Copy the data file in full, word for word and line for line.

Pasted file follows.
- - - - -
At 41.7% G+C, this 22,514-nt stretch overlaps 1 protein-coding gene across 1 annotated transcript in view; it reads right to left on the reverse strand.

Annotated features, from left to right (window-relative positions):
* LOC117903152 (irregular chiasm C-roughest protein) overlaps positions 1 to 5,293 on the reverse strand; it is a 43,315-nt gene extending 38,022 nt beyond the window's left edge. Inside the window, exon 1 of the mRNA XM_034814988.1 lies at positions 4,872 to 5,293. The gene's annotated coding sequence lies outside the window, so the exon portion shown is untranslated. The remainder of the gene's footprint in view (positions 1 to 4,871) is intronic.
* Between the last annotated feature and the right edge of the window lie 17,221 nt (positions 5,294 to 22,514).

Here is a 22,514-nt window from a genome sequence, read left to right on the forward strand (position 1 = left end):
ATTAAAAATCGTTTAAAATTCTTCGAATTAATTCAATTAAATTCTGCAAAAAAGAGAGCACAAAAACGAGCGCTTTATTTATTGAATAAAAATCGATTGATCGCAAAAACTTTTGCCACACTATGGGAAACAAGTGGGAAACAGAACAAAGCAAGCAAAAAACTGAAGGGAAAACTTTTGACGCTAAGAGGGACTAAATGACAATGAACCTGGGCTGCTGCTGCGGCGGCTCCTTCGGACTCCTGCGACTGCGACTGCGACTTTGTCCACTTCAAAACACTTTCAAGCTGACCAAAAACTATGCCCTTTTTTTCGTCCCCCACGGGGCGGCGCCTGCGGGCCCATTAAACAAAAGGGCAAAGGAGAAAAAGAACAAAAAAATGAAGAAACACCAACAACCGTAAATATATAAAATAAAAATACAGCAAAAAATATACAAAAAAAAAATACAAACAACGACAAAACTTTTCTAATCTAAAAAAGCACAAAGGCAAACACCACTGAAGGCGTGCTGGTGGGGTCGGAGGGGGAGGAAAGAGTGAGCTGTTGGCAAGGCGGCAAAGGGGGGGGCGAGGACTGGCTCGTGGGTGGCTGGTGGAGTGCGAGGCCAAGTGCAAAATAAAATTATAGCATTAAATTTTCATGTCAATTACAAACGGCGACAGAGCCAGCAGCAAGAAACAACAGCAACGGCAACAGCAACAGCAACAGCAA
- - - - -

At 41.7% G+C, this 22,514-nt stretch overlaps 1 protein-coding gene across 1 annotated transcript in view; it reads right to left on the reverse strand.

Annotated features, from left to right (window-relative positions):
* LOC117903152 (irregular chiasm C-roughest protein) overlaps positions 1 to 5,293 on the reverse strand; it is a 43,315-nt gene extending 38,022 nt beyond the window's left edge. Inside the window, exon 1 of the mRNA XM_034814988.1 lies at positions 4,872 to 5,293. The gene's annotated coding sequence lies outside the window, so the exon portion shown is untranslated. The remainder of the gene's footprint in view (positions 1 to 4,871) is intronic.
* Between the last annotated feature and the right edge of the window lie 17,221 nt (positions 5,294 to 22,514).

Here is a 22,514-nt window from a genome sequence, read left to right on the forward strand (position 1 = left end):
ATTAAAAATCGTTTAAAATTCTTCGAATTAATTCAATTAAATTCTGCAAAAAAGAGAGCACAAAAACGAGCGCTTTATTTATTGAATAAAAATCGATTGATCGCAAAAACTTTTGCCACACTATGGGAAACAAGTGGGAAACAGAACAAAGCAAGCAAAAAACTGAAGGGAAAACTTTTGACGCTAAGAGGGACTAAATGACAATGAACCTGGGCTGCTGCTGCGGCGGCTCCTTCGGACTCCTGCGACTGCGACTGCGACTTTGTCCACTTCAAAACACTTTCAAGCTGACCAAAAACTATGCCCTTTTTTTCGTCCCCCACGGGGCGGCGCCTGCGGGCCCATTAAACAAAAGGGCAAAGGAGAAAAAGAACAAAAAAATGAAGAAACACCAACAACCGTAAATATATAAAATAAAAATACAGCAAAAAATATACAAAAAAAAAATACAAACAACGACAAAACTTTTCTAATCTAAAAAAGCACAAAGGCAAACACCACTGAAGGCGTGCTGGTGGGGTCGGAGGGGGAGGAAAGAGTGAGCTGTTGGCAAGGCGGCAAAGGGGGGGGCGAGGACTGGCTCGTGGGTGGCTGGTGGAGTGCGAGGCCAAGTGCAAAATAAAATTATAGCATTAAATTTTCATGTCAATTACAAACGGCGACAGAGCCAGCAGCAAGAAACAACAGCAACGGCAACAGCAACAGCAACAGCAA